Iowa DOT Director: State's road system will shrink

Trombino's comments sparked national conversation.

The state’s top transportation official, Paul Trombino, director of the Iowa Department of Transportation, has been candid in his assessment of the road system here.

With 114,000 miles of roads, 25,000 bridges and 4,000 miles of rails, the system is simply not sustainable, it’s not affordable to maintain and it will get smaller; in fact it already is shrinking, he said.

“We have to shrink the system, but we can still offer more choices, a higher level of service, and better connections than we have today,” Trombino told The Gazette last week.

Trombino’s proposition is to rethink the transportation system and set priorities.

Iowa needs to focus on maintaining existing roads and bridges in good and fair condition, while deciding which of those in poor condition can be retired. Meanwhile, the state needs to study and invest in better connections, whether it be roads, public transit, bike lanes or multimodal facilities, to more seamlessly move people and products.

Trombino said he’s repeated this theme across the state before chambers of commerce, economic development groups, and a couple of weeks ago to attendees of an Urban Land Institute meeting in Windsor Heights.

Trombino didn’t see his comments as new, so he was surprised when they gained steam nationally in social media and blogs in the days since.

The reason it went viral: Charles Marohn, president of Strong Towns, a Minnesota-based non-profit advocating for more thoughtful transportation spending as an element of building stronger communities.


Marohn was also speaking at the event. Marohn said he was “stunned” — not because of what was said but because of who said it.

“Director Trombino is the first person at his level I’ve heard say this and be pretty unambiguous about it,” Marohn told The Gazette. “It was a game changing kind of moment.”

Marohn blogged about it on his website, which sparked comments, retweets, Facebook posts and other bloggers to pick up on the subject.

“To me, the acknowledgment that the system is going to retract reframes the public debate and discussion in a away that is healthy,” Marohn said. “If you realize the system is going to get smaller, talking about making it bigger will come across as the absurdity it already is. If we can’t maintain what we have already, how are we going to maintain what we add? Talk of adding new stuff becomes silly talk.”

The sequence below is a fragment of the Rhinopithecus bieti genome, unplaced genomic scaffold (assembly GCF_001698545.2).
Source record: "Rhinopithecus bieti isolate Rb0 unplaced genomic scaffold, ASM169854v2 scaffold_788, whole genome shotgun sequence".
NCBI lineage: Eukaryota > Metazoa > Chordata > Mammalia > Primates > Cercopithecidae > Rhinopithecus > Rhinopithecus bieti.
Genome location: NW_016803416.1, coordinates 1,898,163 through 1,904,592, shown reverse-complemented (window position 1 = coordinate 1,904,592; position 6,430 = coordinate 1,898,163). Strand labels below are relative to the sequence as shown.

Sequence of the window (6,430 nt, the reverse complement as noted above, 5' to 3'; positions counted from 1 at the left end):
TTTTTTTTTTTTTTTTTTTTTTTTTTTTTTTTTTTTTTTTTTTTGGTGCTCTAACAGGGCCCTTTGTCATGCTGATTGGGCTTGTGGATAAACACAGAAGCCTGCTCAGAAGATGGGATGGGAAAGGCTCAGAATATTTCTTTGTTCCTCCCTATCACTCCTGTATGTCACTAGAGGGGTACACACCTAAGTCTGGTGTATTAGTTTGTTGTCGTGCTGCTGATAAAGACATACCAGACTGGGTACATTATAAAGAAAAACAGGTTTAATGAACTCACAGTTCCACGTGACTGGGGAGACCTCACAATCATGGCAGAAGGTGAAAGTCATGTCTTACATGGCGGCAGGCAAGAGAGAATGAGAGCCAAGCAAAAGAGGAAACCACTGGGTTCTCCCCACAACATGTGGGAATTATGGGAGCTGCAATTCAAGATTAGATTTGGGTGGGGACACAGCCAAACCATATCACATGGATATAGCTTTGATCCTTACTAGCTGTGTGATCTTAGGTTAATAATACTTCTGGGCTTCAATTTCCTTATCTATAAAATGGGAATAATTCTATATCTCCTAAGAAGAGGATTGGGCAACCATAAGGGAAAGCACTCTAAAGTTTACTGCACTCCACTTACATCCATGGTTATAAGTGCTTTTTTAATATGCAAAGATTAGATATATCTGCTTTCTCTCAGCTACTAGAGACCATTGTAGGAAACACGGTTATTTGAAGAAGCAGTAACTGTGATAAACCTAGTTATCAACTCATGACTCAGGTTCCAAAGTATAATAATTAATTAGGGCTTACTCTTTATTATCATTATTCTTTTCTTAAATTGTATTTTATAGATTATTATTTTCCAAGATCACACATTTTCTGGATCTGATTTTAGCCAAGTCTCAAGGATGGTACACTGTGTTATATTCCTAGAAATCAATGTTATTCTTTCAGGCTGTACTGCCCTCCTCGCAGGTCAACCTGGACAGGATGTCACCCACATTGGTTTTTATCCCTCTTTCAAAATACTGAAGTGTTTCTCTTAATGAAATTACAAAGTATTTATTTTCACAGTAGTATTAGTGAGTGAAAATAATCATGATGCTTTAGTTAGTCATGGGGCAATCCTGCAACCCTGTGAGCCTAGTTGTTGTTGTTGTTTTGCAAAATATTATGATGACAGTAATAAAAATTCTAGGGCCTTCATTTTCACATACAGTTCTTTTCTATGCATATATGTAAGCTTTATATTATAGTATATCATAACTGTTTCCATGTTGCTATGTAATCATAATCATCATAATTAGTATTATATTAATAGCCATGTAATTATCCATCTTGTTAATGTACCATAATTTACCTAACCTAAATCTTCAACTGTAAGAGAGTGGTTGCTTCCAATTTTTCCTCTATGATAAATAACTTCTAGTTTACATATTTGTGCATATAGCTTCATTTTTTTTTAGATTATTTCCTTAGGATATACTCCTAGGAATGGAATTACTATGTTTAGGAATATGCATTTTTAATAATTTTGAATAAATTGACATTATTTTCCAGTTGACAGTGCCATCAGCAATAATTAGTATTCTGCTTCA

Trombino said Iowa’s network built in the 1930s, 1940s and 1950s brought “profound prosperity” to the state, such as through farm-to-market roads.

How the transportation system is used today, though, has changed drastically in the last 50-100 years, he said.

Transportation planners need to take a closer look at the crumbling roads and bridges, and not just fix the worst ones, he said. Instead, look at how people and products will move in the future, and decide which roads are needed and which can be phased out, he said.

“We have to make tough choices on the system,” Trombino said. “We can either let the system degrade, which in our case has happened already in some places, and you’d be left with something. But, that doesn’t provide you with the choices you really need.”


“What I’m advocating is — and people expect us to be leaders — lets figure out what are the pieces we really want, which roads and bridges. Identify those, and make the best choices for the region and state,” he said.

Trombino acknowledges the philosophy is not a one-size fits all.

As part of its $3.2 billion five-year highway plan, fueled by $500 million in new money from a gas tax hike earlier this year, the Iowa DOT plans to add lanes to key corridors, including Highways 30, 20 and 61, and Interstate 29, and, likely in years to come, Interstates 80 and 380.

There will be points of constraint or bottlenecks that warrant adding to the system, he said. He’s also not ready to declare what are the roads Iowa can do without.

“We are still working on a number of projects outside our five-year plan, but the question is do we really need to add more work, since we have so much stuff in pipelines?” he said. “That is going to be an interesting conversation. The natural assumption is going to be (because of the gas tax increase), we will be sweeping in large amounts of work.

“At this point, I am not anticipating that.”

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